- Erick Doxey photo
- Brunchkin's signature æbleskiver pancakes.
Every family has a celebration food. For Jordan Ripley, that dish is æbleskiver pancakes, a Danish tradition.
Ripley's great grandmother brought the family's recipe to the U.S. decades ago, and now the puffy pancake is a centerpiece of the menu for Ripley and his wife Charlotte's new pop-up restaurant, Brunchkin.
"I grew up eating those," Jordan recalls, both for special occasions and just because. "When I went off to college, I would make them for roommates I had at the time."
After graduating from the University of Texas at Austin, he pondered opening an æbleskiver-focused food truck in the warm city known for its food cart culture. Instead, he found himself working at an ad agency, where he met Charlotte.
Just shy of one year ago, the now-married couple moved from Austin to Spokane to be closer to Charlotte's family in Leavenworth, and to seek better quality of life. The idea to open an eatery showcasing the Ripley family æbleskiver recipe came with them, too.
"For a long time we kicked around an idea of taking brunches we loved to do with friends and family and turning it into a food truck or a small restaurant," Jordan says. "And Charlotte is a much better cook than I am."
Before heading to Spokane, Charlotte also worked as pastry chef at an Austin bakery. Because she has celiac disease, all of Brunckin's food is made gluten-free.
"If something is not as good or better because it's gluten-free, we won't do it," she says.
The Ripleys started out slow, selling just their æbleskivers at last season's Fairwood Farmers Market in Mead on Tuesdays. They'll continue setting up shop there this season, and also at the Perry Street Thursday Market, serving up æbleskivers with homemade jams, flavored whipped cream and other dipping sauces.
Each Sunday through this fall, the couple is also taking Brunchkin to the kitchen of Batch Bakeshop in Spokane's West Central neighborhood for counter brunch service from 9 am-2 pm.
The Ripleys met Batch owner Mika Maloney at a local event they helped cater last year, when she invited them them to cook out of Batch's kitchen.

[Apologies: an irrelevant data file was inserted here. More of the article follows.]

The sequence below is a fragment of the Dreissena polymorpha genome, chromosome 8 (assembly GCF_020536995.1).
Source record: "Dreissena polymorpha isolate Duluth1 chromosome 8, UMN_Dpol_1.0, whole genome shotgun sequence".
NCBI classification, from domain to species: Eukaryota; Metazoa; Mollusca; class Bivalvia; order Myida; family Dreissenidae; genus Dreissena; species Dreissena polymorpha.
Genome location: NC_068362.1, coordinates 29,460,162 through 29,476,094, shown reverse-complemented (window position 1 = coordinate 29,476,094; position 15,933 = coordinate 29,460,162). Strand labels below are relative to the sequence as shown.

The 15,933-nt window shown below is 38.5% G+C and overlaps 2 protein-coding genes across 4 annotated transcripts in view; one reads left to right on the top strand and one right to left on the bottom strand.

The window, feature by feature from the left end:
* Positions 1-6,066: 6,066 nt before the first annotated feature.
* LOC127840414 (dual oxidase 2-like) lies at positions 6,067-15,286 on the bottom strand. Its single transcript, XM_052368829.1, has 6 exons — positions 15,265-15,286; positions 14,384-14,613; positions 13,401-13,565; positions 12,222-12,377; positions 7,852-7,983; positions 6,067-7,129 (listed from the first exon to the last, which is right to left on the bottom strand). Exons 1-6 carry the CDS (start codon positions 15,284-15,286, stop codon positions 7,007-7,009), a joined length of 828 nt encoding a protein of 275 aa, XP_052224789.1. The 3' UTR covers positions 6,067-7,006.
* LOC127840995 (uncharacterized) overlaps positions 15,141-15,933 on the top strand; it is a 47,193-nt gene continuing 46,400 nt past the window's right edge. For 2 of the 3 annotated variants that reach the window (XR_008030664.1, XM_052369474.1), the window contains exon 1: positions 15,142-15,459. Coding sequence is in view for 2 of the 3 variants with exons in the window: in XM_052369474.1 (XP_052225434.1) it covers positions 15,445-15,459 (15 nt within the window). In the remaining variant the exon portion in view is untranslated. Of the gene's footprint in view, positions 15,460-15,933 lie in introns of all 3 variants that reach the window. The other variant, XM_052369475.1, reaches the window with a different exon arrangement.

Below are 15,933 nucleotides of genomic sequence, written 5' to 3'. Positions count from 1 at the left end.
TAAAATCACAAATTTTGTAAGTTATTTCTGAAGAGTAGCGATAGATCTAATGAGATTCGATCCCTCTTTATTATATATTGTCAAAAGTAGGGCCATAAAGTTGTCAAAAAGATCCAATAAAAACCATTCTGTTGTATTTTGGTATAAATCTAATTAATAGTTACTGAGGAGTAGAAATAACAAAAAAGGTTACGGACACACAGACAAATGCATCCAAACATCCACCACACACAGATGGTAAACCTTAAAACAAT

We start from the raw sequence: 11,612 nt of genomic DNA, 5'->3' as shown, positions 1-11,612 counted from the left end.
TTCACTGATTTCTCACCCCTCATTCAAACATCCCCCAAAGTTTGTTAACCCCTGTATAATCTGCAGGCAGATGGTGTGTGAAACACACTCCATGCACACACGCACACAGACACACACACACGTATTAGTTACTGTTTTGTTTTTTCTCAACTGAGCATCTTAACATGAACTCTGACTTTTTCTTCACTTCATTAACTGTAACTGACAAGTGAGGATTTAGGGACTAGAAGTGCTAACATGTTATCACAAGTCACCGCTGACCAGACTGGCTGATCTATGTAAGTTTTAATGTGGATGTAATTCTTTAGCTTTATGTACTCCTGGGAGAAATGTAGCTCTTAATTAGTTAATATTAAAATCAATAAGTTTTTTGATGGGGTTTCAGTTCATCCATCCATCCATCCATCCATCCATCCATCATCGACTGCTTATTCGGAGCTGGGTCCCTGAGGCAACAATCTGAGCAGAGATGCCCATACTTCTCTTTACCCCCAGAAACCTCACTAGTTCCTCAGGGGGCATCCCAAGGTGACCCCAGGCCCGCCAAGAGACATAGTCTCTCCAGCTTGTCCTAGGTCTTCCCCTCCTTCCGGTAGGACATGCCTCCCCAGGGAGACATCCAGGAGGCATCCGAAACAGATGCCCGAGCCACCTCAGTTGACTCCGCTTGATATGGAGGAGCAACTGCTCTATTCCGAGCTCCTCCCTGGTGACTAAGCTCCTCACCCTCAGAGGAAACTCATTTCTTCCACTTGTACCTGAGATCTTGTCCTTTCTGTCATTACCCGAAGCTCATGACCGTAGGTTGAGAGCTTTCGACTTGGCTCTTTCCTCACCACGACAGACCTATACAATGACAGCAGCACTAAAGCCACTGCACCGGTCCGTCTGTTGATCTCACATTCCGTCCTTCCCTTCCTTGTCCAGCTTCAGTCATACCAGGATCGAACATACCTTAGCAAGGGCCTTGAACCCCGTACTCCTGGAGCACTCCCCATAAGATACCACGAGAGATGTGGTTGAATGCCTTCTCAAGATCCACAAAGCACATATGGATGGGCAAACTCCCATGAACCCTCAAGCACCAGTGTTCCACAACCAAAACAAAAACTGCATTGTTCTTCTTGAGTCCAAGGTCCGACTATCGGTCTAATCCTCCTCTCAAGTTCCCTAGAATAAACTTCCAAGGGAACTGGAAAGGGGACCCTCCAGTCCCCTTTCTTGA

"Mika has been a huge driving force of this," Jordan says. "She floated the idea of us doing pop-up out of there, and that was appealing"
Beyond Brunchkin's signature æbleskivers, the simple menu features dishes with bold flavors, like the bright and zesty "Forbidden Rice" bowl ($10), with black rice, preserved lemon, horseradish cashew cheese, avocado, sorrel pesto, pickled carrots, turmeric poached eggs and microgreens.
"I always like brunch to be a lighter meal and not such a heavy feast," Charlotte explains, adding that the menu features other elements of "light Scandinavian influence from Jordan's side of the family."
On that end is the potato rösti ($10), a hashbrown-like fried potato fritter, topped with feta cream, onion jam, an egg and fresh greens. Also listed in the menu's savory section is a smoked salmon quiche ($7) with a potato crust.
On the sweeter side of the menu, along with the æbleskivers, is a granola bowl ($7) with maple cardamom yogurt and rhubarb strawberry jam. Charlotte also showcases her popular lavender caramel brownies ($4) and rotating, featured desserts that include vegan chocolate cupcakes, flourless donuts and almond lemon cake.
After this first year as a weekly pop-up in the diminutive Batch Bakeshop space, which seats about 20, the Ripleys hope they'll have enough local interest to consider opening a permanent storefront and bakery.
"We want to keep it small, but also have a good focus on a small menu with good ingredients and high quality," Jordan says.♦
Sundays, from 9 am-2 pm
Batch Bakeshop, 2023 W. Dean Ave.
Tuesdays, from 3-7 pm
Fairwood Farmers Market, 319 W. Hastings Rd.
Thursdays, from 3-7 pm
Perry Street Thursday Market, 924 S. Perry
More details at thebrunchkin.com.